Rick Lagrappe is 19, without a job and living at home in Shawnee, Okla. But he's far from bummed out about life.

Lagrappe described himself as a "very happy" person in an MTV poll of 1,100 young people released Tuesday, and he wasn't alone.

The poll showed that 73 percent of 18- to 24-year-olds were generally happy with life, compared with 66 percent in 2007, even though more of them, including Lagrappe, think they'll have a harder time finding work, buying a house and raising a family than their parents did.

"It's just me. I'm a happy person," said Lagrappe, who has little cash to spend on gas for his car and has been pressed into service to care for his 6-year-old sister -- the "beast."

Lagrappe graduated from Dale High School in May with plans to join the Navy. But at 6 feet tall and 240 pounds, he says he's too heavy, so he's thinking about applying for a job at a nearby casino. First, he has to babysit his sib Angelina while his mother has surgery on both knees.

"I'll have the little one here at home, and I'll be taking care of her until Mom recovers," he said. "I wish I could do more, though."

One reason for Lagrappe's positive state of mind: he's "very happy" with his relationships with his family and friends, according to the poll.

Compared to 2007 results, the poll, which included young people ranging in age from 13 to 24, showed respondents are less happy with the amount of money they have -- 36 percent to 31 percent, with 53 percent saying they believe it will be harder to find a job than it was for their parents, compared to 30 percent two years ago.

Fifty-nine percent said they'll have a harder time buying a house, compared to 41 percent in 2007, and 48 percent said it will be harder to raise a family, compared to 36 percent in 2007.

Of respondents ages 13-17, 75 percent said they were happy, up from 65 percent two years ago and 72 percent of those polled from age 18 to age 24 said they were happy, up from 66 percent in 2007.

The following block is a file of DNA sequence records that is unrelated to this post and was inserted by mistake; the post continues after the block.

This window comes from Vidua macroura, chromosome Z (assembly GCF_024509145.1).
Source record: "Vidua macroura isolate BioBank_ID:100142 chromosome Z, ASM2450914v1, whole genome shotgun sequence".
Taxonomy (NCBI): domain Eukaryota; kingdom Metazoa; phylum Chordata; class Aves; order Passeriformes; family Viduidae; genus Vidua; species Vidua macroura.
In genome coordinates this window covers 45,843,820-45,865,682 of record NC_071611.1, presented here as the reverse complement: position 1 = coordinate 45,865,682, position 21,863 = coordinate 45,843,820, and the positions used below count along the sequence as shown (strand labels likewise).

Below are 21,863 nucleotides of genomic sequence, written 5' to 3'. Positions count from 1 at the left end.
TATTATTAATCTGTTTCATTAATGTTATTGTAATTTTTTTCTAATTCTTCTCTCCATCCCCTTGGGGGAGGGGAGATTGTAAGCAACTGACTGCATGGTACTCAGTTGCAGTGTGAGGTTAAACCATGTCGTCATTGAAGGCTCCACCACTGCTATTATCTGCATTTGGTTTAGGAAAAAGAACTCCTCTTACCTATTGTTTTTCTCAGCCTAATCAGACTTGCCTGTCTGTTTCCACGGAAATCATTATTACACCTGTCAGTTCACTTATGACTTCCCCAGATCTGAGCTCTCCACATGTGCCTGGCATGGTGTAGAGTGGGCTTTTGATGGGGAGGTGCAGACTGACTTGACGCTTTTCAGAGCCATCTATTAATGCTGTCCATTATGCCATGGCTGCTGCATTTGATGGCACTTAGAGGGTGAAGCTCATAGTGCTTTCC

Being happy despite financial worries could be a good sign, said Dr. Alvin Rosenfeld, a child and adolescent psychiatrist in New York City and a lecturer at Harvard Medical School.

"Maybe that's not terrible," he said. "Maybe we're in a transition from a time where we think material objects are going to make us happy."

The bad economy, he said, might have young people realizing "we were addicted to purchases we didn't really need. ... Maybe we will think more about the relationships that matter to us, the values."

A recent AP-mtvU poll of college students also found a big increase in the percentage of students at four-year colleges who reported being happy with the way things are going in their lives. Seventy-four percent said they were happy, up from 64 percent in 2008. That's despite an increase in the number of students who reported being stressed out by finances and job prospects after graduation.

Part of the reason for the disconnect between happiness and the new economic reality could be the definition of happy, Rosenfeld said.

"It's much too simple a term, and I think our teenagers and young adults are far more complicated," he said.

And, in this country, people may be afraid to describe themselves as unhappy.

"Often in America, being unhappy is akin to being criminal," he said. "Everybody's supposed to put on a happy face. I don't find teenagers to be unhappy, but I do find them to be quite concerned about the future, quite concerned about finding their place in the world."

Or, maybe, young people have lowered their expectations and find that it takes less to make them happy.

That's the case with 24-year-old Courtney Silvay of Clearwater, Fla. She described herself as "somewhat happy" even though she has experienced daily stress in her life in the past three months.

"I think I'm lucky to have a job at this point," said Silvay, who graduated in 2005 from the University of South Florida and now works in marketing for a hospital.

To save money, she's abandoned luxuries such as pedicures and highlighting her hair and sticks to the basics: food, shelter, auto maintenance.

"I'm still able to do some of the things I want," Silvay said. "I'm lucky that everybody in my life, including myself ... they're doing OK, they're doing well. But everybody is kind of on the brink of losing a job. It's not totally devastating, but it's a scary thing."

In some cases, kids are happy, because, well, they're still kids.

Sixteen-year-old Michael Waggoner of Katy, Texas, credits his good attitude with the reason that he's very happy and that stress rarely bothers him. "I don't worry about things too much, and if I do, it's just temporary," he said. "Not too many bad things have happened to me."

ABOUT THE SURVEY: The MTV Living Insights survey was conducted March 3 to 9, 2009 and involved online interviews with 1,106 young people 13 to 24 years of age throughout the United States. It has a margin of sampling error of plus or minus 4 percentage points. Comparisons to 2007 are from the AP-MTV Poll, also conducted using the same methodology. The survey was conducted over the Internet by Knowledge Networks, which first selected the respondents using traditional telephone and mail polling methods and followed with online interviews. People chosen for the study who had no Internet access were given it for free.